AFAC Has Served 2 Million Families

“It takes more people and takes more funds.”

— Charles Meng, CEO of AFAC

This week Arlington Food Assistance Center (AFAC) commemorated serving two million families since they began in 1988. Charles Meng, CEO of AFAC says, “When I came 16 years ago we had four staff members and three distribution sites.” 

Now AFAC has 24 employees and 15 sites. Meng says they added sites gradually through the years as they could. “It always takes more people and takes more funds to add a site. For instance, right now we need a night driver and another warehouse guy.

“We didn’t have the variety of food to offer in the beginning, just chicken for protein and nothing leafy, turnips all winter long. It was like Russia or something. 

“Now,” he says,”we have much higher quality produce and a selection of chicken, hamburger, hot dogs or fish for protein. And families can choose from a variety of fresh fruits and vegetables as well as eggs, bread, milk and canned goods. We have always had a lot of volunteers but currently we have grown to 2,400 volunteers who bag food, glean, distribute, grow and clean the warehouse as well as help at special events.”

Meng points to a corner of the warehouse stacked with containers and extra stuff. “That’s where my office was when I first got here.” He points to another spot a few feet away which was his next office. “The roof leaked right over my head,” he remembers. But now he has an upstairs office complete with a large window and a cat who considers this his second home.

Meng says it took 23 years for AFAC to serve its first 500,000 families. It then took just 5 years to serve the next 500,000 families and another five years to serve the next 500,000 families. But he says It has taken only three years to serve the remaining 500,000 families which results in the total of two million clients served today. Meng says, “We had 300 families at this location just last week. The total families served at all locations has now risen to over 3,800 per week.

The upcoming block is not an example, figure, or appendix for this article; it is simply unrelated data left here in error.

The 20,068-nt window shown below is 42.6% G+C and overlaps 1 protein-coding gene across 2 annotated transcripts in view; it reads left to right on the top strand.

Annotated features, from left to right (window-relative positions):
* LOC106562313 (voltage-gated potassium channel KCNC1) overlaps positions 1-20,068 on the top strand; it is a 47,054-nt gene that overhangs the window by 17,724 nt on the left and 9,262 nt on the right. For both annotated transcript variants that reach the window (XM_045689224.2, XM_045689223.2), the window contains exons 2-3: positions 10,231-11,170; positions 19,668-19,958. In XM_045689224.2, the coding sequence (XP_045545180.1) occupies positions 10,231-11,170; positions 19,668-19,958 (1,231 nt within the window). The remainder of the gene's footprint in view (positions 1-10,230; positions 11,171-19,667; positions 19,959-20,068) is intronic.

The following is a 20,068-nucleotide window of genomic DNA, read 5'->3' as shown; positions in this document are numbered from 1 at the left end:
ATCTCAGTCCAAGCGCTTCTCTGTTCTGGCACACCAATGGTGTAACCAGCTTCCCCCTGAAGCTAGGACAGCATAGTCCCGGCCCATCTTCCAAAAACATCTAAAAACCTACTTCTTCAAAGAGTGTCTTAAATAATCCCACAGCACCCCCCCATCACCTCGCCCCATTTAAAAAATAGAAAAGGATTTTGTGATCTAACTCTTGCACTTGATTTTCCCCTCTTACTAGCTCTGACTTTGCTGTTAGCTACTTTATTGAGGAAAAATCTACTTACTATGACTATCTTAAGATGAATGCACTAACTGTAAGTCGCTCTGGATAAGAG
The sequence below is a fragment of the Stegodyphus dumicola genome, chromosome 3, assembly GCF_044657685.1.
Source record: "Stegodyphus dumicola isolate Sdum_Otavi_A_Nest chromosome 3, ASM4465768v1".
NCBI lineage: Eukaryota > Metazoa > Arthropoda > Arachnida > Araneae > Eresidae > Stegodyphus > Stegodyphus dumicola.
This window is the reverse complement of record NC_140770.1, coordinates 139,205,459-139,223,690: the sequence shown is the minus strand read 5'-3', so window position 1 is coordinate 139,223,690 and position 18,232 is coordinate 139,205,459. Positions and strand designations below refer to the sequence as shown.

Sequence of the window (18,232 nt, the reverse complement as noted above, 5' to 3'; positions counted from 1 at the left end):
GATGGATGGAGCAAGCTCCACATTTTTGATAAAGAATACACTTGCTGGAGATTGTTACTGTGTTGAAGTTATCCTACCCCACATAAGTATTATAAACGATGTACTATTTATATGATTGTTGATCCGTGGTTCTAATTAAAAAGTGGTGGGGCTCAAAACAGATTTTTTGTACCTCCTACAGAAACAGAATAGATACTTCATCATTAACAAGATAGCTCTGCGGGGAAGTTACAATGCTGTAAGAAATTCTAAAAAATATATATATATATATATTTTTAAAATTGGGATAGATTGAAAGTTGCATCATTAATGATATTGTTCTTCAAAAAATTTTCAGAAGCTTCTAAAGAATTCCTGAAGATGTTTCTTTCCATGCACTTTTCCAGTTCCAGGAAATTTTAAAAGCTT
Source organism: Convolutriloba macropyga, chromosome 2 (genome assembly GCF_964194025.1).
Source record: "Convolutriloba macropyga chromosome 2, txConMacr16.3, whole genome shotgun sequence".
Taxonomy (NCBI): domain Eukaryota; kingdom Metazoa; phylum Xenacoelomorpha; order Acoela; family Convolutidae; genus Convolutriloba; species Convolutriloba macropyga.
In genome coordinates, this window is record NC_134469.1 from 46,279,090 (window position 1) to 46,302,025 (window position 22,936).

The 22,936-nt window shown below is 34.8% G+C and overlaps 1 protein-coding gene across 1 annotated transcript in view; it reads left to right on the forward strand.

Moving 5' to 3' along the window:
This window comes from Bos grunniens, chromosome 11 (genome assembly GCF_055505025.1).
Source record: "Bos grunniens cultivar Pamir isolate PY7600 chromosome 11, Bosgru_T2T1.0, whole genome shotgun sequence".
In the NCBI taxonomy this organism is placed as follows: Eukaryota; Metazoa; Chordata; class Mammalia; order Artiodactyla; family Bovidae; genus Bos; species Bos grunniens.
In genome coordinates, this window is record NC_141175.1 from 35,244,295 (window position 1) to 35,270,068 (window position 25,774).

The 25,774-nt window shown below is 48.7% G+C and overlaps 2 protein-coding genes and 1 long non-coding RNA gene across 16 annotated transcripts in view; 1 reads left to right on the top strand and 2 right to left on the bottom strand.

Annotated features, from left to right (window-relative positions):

Meng says when he arrived in 2008 they served 40,189 families in a year and in the current year will serve an estimated 180,000 families for an increase of 447 percent. 

County Board member Matt de Ferranti arrives to walk through the warehouse with Meng and express his support for AFAC’s efforts. “I need to get back here and help out again,” de Ferranti says. De Ferranti adds, “Hunger may have a strength that appeals to people in a way other things don’t. I’d like to take a look at what we have done historically and understand what we have provided. The County has a Food Security Plan and has funded a number of grants to assist in this effort. They just published a food resources guide. I’m thinking about what should be next. I’m open to what things should be, whatever you guys think.”

Meng predicts the number of families will continue to increase but at some point he thinks it will level off. He says the County provides $707,606 of the $10 million annual AFAC budget. “This is 8 percent of what it costs; we raise the other 92 percent ourselves.” He says, “We did get an increase of $144,784 from the County this year to bring next year’s County budget for AFAC to $852,390.

De Ferranti adds that the County has a set of finite resources to satisfy all of the County’s needs. “I think the threat of eviction can have a huge impact on hunger. We did so much on eviction prevention during Covid but now the financial assistance has dried up and people are still being evicted. And we have some structural things we need to do in housing.”

The warehouse is a busy place. Randy stands at a table sorting through produce. A tall cart passes by stacked high with onions. A volunteer is swishing a big mop over the floor. Sam Kirzner walks through the warehouse door heading for his regular Wednesday volunteer work. His wife Debbie is just ending her shift. “AFAC is my favorite Arlington charity. They do an awesome job,” Kirzner says.